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  • Foreword / John W. Dower vii

    Acknowledgments xi

    Prologue xv

    1. Nagasaki 1

    2. Born in America 12

    3. Pearl Harbor's Impact 21

    4. Love and War in 1944 30

    5. Homecoming and the Bomb 42

    6. To Japan at Last 51

    7. Getting Organized 59

    8. The Thunderbolt 69

    9. Expanding Research 76

    10. Through Guileless Eyes 86

    11. Lobbying and Researching 94

    12. Emerging Answers 104

    13. The Genetic Puzzle 118

    14. Farewell in Hiroshima 126

    "The Peacemaker" 145

    Appendix 147

    Glossary 149

    Notes 161

    References 169
  • John W. Dower

  • James N. Yamazaki received the Order of the Sacred Treasure, Gold Rays with Neck Ribbon by the Japanese Minister for Foreign Affairs in Los Angeles in May 1996.


  • James N. Yamazaki received the Order of the Sacred Treasure, Gold Rays with Neck Ribbon by the Japanese Minister for Foreign Affairs in Los Angeles in May 1996.

  • "Dr. Yamazaki provides a spellbinding, engrossing manual on the effects of atomic bomb-produced radiation on children, particularly on the developing brain, after birth and in utero. Told within the framework of his autobiography, this accurate handbook of the hazards of atomic radiation and other effects of the bomb reveals a compassionate pediatrician who has devoted his career to the study of the long-term effects of the atomic bomb on the Japanese and Marshallese children who have been its victims."—D. Carleton Gajdusek, Chief, Lab of Central Nervous System Studies, NIH; Nobel Laureate in Medicine (1976) — N/A

    "Dr. Yamazaki’s painfully concise observations of children affected by the atomic bombs at Hiroshima and Nagasaki force us to see what actually took place beneath the mushroom cloud. While his parents were held in a U.S. internment camp, Yamazaki fought for his country in Europe during World War II. After witnessing firsthand the atrocities of war as a young soldier, Yamazaki went on to study devastation on an even more horrific scale: the impact of a nuclear blast on the children of Hiroshima and Nagasaki."—Daniel K. Inouye, United States Senator, Hawaii — N/A

    "I praise Dr. Yamazaki for drawing international attention to the plight of children who are suffering as a direct result of atomic weapons. The nuclear weapons testing program in the Marshall Islands dramatically affected the health of the people, the environment, the economy, and the culture. I thank Dr. Yamazaki for helping to tell a story that most of the world has turned its back on for too long."—Wilfred I. Kendall, Ambassador to the United States of America, Republic of the Marshall Islands — N/A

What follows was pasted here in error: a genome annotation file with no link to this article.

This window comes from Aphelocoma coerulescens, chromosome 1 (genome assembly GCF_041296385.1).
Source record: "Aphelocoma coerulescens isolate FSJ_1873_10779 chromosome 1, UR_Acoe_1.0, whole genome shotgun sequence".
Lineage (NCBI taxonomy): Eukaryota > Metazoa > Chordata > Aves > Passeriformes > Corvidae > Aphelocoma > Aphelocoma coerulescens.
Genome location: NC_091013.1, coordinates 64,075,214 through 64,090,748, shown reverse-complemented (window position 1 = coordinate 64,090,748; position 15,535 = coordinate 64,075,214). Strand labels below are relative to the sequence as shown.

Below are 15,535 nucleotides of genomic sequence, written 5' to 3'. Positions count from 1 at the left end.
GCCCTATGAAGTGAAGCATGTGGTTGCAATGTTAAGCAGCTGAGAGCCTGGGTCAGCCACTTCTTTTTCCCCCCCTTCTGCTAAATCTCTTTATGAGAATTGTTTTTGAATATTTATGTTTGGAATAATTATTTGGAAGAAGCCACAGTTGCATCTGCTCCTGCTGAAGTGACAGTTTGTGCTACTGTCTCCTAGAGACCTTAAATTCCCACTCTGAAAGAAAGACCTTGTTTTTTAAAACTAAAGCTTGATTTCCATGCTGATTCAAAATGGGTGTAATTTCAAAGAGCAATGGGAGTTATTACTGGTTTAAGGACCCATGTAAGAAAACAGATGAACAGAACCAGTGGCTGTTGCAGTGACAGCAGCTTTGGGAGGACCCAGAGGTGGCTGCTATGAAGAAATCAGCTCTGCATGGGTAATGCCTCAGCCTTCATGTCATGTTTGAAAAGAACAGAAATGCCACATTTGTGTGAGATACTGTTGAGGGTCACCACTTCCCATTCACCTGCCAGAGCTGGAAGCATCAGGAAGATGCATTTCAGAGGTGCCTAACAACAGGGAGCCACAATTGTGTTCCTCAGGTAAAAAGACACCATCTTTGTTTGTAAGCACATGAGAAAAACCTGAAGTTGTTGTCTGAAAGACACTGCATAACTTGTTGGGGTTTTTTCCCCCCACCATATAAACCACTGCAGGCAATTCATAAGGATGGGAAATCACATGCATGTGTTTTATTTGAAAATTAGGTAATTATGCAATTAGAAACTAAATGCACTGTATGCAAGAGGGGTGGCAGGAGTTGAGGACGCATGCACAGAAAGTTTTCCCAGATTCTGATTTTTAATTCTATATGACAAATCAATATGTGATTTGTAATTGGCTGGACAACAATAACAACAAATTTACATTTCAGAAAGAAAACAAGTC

"It is my earnest hope that Children of the Atomic Bomb, published on the important occasion of the 50th anniversary of the atomic bombings of Hiroshima and Nagasaki, will be read around the world and help to enhance public awareness of the threat of nuclear weapons and thus promote nuclear disarmament."—Hitoshi Motoshima, Mayor of Nagasaki — N/A

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  • Description

    Despite familiar images of the dropping of the atomic bomb on Japan and the controversy over its fiftieth anniversary, the human impact of those horrific events often seems lost to view. In this uncommon memoir, Dr. James N. Yamazaki tells us in personal and moving terms of the human toll of nuclear warfare and the specific vulnerability of children to the effects of these weapons. Giving voice to the brutal ironies of racial and cultural conflict, of war and sacrifice, his story creates an inspiring and humbling portrait of events whose lessons remain difficult and troubling fifty years later.
    Children of the Atomic Bomb is Dr. Yamazaki’s account of a lifelong effort to understand and document the impact of nuclear explosions on children, particularly the children conceived but not yet born at the time of the explosions. Assigned in 1949 as Physician-in-Charge of the United States Atomic Bomb Casualty Commission in Nagasaki, Yamazaki had served as a combat surgeon at the Battle of the Bulge where he had been captured and held as a prisoner of war by the Germans. In Japan he was confronted with violence of another dimension—the devastating impact of a nuclear blast and the particularly insidious effects of radiation on children.
    Yamazaki’s story is also one of striking juxtapositions, an account of a Japanese-American’s encounter with racism, the story of a man who fought for his country while his parents were interned in a concentration camp in Arkansas. Once the object of discrimination at home, Yamazaki paradoxically found himself in Japan for the first time as an American, part of the Allied occupation forces, and again an outsider. This experience resonates through his work with the children of Nagasaki and Hiroshima and with the Marshallese people who bore the brunt of America’s postwar testing of nuclear weapons in the Pacific.
    Recalling a career that has spanned five decades, Dr. Yamazaki chronicles the discoveries that helped chart the dangers of nuclear radiation and presents powerful observations of both the medical and social effects of the bomb. He offers an indelible picture of human tragedy, a tale of unimaginable suffering, and a dedication to healing that is ultimately an unwavering, impassioned plea for peace.

    About The Author(s)

    James N. Yamazaki is Clinical Professor of Pediatrics in the School of Medicine at the University of California, Los Angeles.

    Louis B. Fleming is a former foreign correspondent and editorial writer for the Los Angeles Times.

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